There are moments in my theatre going which feel like shooting stars. Those very quick and wonderful moments where we feel like swiveling your head around and saying “Wow! Did anyone else just see that?” And sometimes the answer is a “resounding YES!” (as in the case of Sam Strong’s Speaking in Tongues) and sometimes the answer is “What? No. I must have missed it.” But the fact remains that when you experience that moment of catching a shooting star – or a piece of work – you feel happy for the fact that your faith is restored in shooting stars.

Half World was one such occurance.

With only 5 performances over 3 days, this new play by Robert Den Engelsman had a very tender and gentle introduction into the arts world… nearly as gentle as the soft pastle graphic that announces it. At the 107 Projects in Redfern (and with a seating capacity of approximately 45) this show played to friends and friends of friends and friends of friends of friends creating a sellout season.

The premise is quite simple the story very classical in structure:

“Mr Boy has lost his twin brother. Pursued by “Them”, he sets off on a quest to find him with the aid of new friends and in the face of inescapable opposition. The audience walks into a humongous blanket fort where Mr Boyʼs imagination has free reign: mythical creatures come to life, legendary figures duel using blankets as this makeshift fort transforms into an interplanetary landscape, dotted with stars. All the while an unknown terror haunts the walls outside the safety of the blankets.”

The presentation of this work is in a huge hoisted cubby house made of blankets- and on Sunday Matinee as the audience shuffled in – some children, some not-so- children – we were each handed a blanket for the adventure.

Imaginatively realised by designer Aleisa Jelbart and director Scott Parker, Half World is as much an exploration of courage, of facing oneself and one’s future alone as it is a cheeky reminder to keep imagination engaged and adventure fresh on one’s To-Do list.

With child actor Josh Hampson leading the charge amongst a forest of bright, funny, fun, attractive, whimsical, cheeky, playful and energetic 20-somethings romping about with piano accordians, puppets, silly safety goggles, philosophical whimsy and a bucket load of truth bombs and giggle knee-slapping jokes. It is rollicking fun to watch this ensemble: Scott Parker, Robert Den Engelsman, Emily McGowan, Thomas Albert, Gabriel McCarthy, Michelle Ryan, Giulia Corradi have their foibles, insecurities and objectives revealed. (and I must say this is the first time in a show that a sheep stole my heart!)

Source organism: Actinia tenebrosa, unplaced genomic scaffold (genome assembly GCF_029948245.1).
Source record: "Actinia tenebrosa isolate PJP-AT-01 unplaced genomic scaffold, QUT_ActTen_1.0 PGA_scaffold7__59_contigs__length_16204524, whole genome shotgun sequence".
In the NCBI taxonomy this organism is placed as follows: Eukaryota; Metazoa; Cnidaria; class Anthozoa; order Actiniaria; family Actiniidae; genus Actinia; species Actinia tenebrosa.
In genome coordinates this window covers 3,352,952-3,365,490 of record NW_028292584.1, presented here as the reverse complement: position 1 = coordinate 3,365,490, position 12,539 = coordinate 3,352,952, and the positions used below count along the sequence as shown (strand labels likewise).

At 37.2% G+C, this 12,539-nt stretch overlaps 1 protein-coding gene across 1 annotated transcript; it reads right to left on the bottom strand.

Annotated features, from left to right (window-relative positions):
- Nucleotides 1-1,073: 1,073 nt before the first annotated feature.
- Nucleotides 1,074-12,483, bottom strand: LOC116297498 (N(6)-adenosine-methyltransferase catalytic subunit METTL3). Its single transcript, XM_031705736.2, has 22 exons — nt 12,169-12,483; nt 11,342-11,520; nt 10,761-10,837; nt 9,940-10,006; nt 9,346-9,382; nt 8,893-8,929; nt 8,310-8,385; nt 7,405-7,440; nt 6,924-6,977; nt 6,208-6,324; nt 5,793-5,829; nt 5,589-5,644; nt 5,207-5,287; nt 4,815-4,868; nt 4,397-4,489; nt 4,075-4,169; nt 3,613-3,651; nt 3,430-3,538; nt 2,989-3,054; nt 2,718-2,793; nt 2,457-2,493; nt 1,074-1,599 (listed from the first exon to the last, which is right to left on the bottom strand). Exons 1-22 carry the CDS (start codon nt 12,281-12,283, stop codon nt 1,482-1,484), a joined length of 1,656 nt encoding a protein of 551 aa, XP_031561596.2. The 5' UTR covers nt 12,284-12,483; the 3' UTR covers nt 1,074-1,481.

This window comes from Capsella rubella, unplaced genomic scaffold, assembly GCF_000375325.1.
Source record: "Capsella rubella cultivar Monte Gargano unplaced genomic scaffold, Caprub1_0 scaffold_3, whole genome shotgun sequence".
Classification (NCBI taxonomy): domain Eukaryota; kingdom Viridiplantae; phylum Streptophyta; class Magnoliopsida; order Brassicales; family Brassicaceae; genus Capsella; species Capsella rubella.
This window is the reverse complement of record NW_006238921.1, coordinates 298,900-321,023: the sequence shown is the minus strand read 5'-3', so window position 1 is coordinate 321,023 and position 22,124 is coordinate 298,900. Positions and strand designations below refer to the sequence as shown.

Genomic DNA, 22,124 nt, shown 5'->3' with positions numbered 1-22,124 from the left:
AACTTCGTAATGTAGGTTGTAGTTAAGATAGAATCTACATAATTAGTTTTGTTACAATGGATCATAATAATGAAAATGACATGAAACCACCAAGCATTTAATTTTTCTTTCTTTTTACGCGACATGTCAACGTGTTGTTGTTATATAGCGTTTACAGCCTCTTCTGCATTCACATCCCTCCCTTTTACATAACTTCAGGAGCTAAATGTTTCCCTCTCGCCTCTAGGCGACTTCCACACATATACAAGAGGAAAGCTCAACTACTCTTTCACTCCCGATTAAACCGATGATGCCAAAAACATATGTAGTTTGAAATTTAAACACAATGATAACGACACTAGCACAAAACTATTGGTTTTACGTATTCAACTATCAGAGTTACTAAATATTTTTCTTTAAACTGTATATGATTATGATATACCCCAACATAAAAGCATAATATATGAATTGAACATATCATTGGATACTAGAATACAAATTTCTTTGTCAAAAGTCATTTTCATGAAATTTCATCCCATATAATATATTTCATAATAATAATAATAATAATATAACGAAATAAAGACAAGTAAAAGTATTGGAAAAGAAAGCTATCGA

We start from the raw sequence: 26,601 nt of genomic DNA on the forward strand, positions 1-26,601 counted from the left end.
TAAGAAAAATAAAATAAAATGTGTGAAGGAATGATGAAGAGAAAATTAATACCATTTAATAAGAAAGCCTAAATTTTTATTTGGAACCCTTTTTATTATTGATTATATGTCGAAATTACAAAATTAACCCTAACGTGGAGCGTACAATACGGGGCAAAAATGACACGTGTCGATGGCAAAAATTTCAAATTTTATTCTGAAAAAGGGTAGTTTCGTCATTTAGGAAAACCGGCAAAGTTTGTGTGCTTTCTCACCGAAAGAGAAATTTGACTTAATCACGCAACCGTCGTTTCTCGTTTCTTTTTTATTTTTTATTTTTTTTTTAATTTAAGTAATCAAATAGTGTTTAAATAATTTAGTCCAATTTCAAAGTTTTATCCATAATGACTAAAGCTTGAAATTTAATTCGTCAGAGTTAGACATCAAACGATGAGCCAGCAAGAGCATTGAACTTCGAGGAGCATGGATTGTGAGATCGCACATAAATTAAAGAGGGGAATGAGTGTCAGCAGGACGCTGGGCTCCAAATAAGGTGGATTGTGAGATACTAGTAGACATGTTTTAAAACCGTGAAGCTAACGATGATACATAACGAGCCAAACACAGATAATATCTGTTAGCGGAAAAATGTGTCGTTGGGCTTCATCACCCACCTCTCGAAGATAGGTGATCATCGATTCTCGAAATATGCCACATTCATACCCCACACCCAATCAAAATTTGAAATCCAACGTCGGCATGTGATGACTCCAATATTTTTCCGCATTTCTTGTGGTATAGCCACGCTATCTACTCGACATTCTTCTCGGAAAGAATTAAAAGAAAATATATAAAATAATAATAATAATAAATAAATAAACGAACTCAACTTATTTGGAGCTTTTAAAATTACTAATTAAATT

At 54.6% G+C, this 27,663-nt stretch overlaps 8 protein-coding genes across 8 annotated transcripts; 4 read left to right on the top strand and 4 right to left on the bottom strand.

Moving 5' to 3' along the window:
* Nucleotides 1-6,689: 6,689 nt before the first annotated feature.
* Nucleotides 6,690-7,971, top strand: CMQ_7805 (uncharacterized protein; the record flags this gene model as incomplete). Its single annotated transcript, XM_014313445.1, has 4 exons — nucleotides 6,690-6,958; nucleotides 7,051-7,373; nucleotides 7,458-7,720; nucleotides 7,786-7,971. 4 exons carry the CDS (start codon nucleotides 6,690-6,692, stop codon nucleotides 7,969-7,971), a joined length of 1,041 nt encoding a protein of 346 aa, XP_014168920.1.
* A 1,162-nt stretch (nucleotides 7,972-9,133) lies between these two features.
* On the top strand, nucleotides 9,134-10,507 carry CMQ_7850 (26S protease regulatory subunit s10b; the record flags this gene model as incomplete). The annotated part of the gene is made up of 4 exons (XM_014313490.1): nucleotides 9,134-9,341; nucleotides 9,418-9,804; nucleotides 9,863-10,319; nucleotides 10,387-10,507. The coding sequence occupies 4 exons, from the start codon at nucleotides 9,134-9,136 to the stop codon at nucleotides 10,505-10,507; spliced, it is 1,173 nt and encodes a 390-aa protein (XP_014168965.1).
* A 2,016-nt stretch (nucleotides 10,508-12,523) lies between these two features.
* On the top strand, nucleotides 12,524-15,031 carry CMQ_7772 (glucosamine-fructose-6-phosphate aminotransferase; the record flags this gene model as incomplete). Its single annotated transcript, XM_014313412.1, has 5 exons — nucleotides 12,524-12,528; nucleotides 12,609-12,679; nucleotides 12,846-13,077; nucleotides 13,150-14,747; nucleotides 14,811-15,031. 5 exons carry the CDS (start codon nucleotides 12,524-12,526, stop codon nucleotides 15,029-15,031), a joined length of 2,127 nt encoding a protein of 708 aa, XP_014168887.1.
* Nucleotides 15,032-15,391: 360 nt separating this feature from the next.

The show’s adventurous spirit is compelling – feels like if Where the Wild Things Are met Monty Python and then watched The Labyrinth just the right amount of times. And it also feels like a warm blanketed hug on a rainy night. The aesthetic (design) is friendly, fun and impressive – without being garish or patronizing.

Strangely this is advertised as a development – but the show itself is 95% there and the script is 90% there… so there is no need for Matriark to be so coy about its first work! This is such a great show! (The missing 10% of the script development is a few moments towards the last 8 minutes of the play: where I must ask is the final transformation or decision made that Mr Boy has to make? The missing 5% production element is the last “blanket drop” moment by the cast… but these are such small quibbles that hardly deserve mentioning. I must however applaud the guidance of Timothy Daly – who no doubt nurtured and inspired the structure (Daly is one of Australia’s keenest play-structuralists and worthy of admiration and note!) and also to PACT for offering a residency for this work to be developed in.

I really hope that this show gets another chance to be presented – the run too short. I thing this would be perfect for the festival circuit (and I’m not referring to the fringe circuit).

More details about these artists can be found here: http://www.matriarkarttheatre.com/